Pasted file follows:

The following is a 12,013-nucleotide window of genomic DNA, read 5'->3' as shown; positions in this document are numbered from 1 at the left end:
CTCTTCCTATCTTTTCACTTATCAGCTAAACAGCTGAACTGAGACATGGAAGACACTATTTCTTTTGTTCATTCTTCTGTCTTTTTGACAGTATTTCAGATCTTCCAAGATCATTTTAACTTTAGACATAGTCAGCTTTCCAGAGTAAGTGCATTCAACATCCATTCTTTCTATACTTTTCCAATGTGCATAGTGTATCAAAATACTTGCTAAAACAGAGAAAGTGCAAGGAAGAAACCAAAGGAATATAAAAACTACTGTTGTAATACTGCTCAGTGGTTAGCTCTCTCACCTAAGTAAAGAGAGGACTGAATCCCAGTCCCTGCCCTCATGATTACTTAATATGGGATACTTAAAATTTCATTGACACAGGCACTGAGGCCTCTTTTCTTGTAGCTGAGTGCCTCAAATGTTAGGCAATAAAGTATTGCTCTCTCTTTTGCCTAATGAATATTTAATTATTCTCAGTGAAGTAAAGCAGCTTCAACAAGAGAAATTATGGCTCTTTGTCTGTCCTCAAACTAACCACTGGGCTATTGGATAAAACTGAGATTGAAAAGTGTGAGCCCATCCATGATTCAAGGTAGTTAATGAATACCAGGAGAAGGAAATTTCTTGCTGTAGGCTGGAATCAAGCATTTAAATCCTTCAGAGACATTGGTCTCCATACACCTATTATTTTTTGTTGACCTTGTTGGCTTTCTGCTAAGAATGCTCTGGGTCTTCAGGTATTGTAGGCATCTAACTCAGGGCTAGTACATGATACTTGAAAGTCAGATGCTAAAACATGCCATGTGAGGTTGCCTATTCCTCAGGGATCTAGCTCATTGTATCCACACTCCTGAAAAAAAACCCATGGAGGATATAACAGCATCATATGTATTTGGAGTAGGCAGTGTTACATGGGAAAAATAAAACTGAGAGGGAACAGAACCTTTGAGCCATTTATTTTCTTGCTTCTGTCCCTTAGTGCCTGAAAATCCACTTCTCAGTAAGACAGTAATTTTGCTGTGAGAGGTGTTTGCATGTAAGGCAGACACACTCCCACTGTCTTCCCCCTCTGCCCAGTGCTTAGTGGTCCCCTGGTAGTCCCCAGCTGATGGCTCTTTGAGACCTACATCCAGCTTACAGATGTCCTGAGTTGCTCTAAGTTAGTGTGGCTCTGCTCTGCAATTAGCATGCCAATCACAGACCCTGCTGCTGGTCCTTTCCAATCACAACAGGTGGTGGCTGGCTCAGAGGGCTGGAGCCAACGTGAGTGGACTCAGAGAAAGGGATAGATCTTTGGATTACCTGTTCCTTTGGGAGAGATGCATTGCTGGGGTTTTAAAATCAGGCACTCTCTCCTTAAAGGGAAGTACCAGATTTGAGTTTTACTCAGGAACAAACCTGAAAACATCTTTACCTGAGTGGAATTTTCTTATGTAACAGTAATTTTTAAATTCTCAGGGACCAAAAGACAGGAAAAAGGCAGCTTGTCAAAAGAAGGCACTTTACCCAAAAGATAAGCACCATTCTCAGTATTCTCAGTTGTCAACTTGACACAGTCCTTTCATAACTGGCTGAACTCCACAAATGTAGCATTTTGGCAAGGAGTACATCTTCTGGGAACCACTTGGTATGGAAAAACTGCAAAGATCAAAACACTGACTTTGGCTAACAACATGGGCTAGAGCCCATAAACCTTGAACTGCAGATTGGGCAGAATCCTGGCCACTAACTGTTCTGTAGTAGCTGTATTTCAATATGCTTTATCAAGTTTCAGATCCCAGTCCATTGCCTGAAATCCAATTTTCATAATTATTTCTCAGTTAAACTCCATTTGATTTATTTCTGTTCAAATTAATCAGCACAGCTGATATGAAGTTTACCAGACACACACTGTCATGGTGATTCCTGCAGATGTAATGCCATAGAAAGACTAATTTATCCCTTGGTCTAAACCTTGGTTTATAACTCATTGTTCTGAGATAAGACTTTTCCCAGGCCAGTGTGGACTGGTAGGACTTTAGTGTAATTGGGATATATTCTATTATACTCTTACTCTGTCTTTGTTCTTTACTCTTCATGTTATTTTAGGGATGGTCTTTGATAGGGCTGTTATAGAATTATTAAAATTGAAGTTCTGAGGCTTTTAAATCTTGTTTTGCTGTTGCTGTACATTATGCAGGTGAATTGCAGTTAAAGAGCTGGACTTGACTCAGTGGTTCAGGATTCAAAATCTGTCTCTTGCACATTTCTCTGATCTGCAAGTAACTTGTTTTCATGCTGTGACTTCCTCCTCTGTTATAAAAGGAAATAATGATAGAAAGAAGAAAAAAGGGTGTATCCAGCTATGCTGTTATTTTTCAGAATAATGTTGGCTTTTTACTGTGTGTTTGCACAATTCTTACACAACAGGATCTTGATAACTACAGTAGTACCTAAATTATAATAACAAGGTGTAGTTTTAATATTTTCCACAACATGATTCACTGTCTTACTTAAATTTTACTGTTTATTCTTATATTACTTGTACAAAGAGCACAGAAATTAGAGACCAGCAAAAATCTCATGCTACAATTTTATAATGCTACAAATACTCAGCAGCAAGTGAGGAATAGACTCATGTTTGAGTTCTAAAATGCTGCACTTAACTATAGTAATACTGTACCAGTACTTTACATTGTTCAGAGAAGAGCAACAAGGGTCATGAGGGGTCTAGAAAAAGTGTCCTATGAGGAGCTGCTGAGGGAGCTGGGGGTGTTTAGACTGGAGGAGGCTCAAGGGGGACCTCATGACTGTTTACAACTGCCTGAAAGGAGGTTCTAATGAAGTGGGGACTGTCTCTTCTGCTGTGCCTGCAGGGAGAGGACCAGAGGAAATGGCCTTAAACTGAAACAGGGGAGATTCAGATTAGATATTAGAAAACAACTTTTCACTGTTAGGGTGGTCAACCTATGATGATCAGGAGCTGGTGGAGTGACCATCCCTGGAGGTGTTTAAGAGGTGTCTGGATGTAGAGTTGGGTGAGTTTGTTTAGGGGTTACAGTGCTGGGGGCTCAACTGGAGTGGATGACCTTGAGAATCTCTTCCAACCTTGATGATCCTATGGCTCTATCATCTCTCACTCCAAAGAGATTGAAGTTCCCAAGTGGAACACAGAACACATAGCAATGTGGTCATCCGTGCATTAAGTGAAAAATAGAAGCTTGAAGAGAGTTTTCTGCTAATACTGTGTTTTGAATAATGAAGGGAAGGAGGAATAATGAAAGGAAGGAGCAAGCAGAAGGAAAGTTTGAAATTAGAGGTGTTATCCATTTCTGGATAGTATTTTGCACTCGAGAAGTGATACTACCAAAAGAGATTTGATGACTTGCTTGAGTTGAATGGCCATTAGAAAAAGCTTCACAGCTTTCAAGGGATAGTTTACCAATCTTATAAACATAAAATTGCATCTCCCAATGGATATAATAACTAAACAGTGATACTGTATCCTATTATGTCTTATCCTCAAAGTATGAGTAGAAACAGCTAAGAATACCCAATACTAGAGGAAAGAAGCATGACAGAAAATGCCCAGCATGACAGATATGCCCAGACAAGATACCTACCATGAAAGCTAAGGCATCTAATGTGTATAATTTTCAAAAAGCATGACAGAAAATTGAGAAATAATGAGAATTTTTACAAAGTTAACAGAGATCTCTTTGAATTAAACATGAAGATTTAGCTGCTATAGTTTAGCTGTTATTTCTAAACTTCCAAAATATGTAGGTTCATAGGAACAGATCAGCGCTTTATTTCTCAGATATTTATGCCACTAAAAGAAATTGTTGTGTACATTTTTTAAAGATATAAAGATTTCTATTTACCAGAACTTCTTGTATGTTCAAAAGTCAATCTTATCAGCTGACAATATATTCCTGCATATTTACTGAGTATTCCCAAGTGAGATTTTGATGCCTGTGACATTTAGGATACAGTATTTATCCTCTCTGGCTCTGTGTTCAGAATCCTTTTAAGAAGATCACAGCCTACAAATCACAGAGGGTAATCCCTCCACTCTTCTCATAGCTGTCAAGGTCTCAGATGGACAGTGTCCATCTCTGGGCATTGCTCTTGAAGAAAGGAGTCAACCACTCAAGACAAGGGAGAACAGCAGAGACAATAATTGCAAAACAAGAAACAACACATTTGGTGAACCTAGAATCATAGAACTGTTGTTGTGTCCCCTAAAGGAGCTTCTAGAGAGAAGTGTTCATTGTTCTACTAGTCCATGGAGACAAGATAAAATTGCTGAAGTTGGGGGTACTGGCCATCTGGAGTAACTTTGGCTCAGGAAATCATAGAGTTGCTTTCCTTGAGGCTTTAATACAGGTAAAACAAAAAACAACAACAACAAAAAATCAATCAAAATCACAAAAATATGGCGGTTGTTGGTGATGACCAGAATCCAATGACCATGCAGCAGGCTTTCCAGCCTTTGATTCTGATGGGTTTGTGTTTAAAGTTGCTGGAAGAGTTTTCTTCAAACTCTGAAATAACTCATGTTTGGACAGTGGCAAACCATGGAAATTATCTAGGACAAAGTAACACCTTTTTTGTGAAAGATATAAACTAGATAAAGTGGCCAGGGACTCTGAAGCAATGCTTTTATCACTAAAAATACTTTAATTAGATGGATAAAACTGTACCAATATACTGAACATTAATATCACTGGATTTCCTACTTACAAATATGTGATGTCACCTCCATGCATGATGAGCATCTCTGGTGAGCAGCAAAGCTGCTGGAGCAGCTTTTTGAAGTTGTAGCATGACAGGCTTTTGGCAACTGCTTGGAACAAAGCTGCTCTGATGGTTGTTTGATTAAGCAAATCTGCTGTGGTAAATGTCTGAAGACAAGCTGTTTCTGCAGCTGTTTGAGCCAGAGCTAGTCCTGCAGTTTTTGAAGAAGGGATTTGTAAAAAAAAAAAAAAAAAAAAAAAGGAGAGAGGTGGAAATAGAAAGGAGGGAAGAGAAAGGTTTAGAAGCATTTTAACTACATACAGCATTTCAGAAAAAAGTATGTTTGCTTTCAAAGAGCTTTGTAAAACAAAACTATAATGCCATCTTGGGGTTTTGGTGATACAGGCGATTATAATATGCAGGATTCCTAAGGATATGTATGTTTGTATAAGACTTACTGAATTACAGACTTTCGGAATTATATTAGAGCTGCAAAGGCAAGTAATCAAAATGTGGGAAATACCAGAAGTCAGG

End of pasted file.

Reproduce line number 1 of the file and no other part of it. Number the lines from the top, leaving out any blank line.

The following is a 12,013-nucleotide window of genomic DNA, read 5'->3' as shown; positions in this document are numbered from 1 at the left end: